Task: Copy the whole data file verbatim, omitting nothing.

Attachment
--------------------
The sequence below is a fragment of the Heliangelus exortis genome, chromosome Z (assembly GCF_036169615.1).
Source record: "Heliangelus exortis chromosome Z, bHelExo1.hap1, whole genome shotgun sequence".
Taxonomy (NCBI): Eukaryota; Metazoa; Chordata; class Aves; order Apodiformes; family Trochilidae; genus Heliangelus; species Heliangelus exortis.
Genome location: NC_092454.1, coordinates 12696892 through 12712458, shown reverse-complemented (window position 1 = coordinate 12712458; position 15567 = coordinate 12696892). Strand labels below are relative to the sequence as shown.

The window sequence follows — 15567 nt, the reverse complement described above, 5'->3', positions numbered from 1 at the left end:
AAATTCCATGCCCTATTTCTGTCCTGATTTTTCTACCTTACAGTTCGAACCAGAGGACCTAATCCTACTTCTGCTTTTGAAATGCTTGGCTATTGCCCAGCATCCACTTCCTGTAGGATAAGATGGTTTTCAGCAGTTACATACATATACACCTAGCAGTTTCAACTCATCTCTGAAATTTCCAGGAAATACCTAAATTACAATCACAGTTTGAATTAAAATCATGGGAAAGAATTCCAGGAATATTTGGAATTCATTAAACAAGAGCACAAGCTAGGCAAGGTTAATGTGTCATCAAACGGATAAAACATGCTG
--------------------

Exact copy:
The sequence below is a fragment of the Heliangelus exortis genome, chromosome Z (assembly GCF_036169615.1).
Source record: "Heliangelus exortis chromosome Z, bHelExo1.hap1, whole genome shotgun sequence".
Taxonomy (NCBI): Eukaryota; Metazoa; Chordata; class Aves; order Apodiformes; family Trochilidae; genus Heliangelus; species Heliangelus exortis.
Genome location: NC_092454.1, coordinates 12696892 through 12712458, shown reverse-complemented (window position 1 = coordinate 12712458; position 15567 = coordinate 12696892). Strand labels below are relative to the sequence as shown.

The window sequence follows — 15567 nt, the reverse complement described above, 5'->3', positions numbered from 1 at the left end:
AAATTCCATGCCCTATTTCTGTCCTGATTTTTCTACCTTACAGTTCGAACCAGAGGACCTAATCCTACTTCTGCTTTTGAAATGCTTGGCTATTGCCCAGCATCCACTTCCTGTAGGATAAGATGGTTTTCAGCAGTTACATACATATACACCTAGCAGTTTCAACTCATCTCTGAAATTTCCAGGAAATACCTAAATTACAATCACAGTTTGAATTAAAATCATGGGAAAGAATTCCAGGAATATTTGGAATTCATTAAACAAGAGCACAAGCTAGGCAAGGTTAATGTGTCATCAAACGGATAAAACATGCTG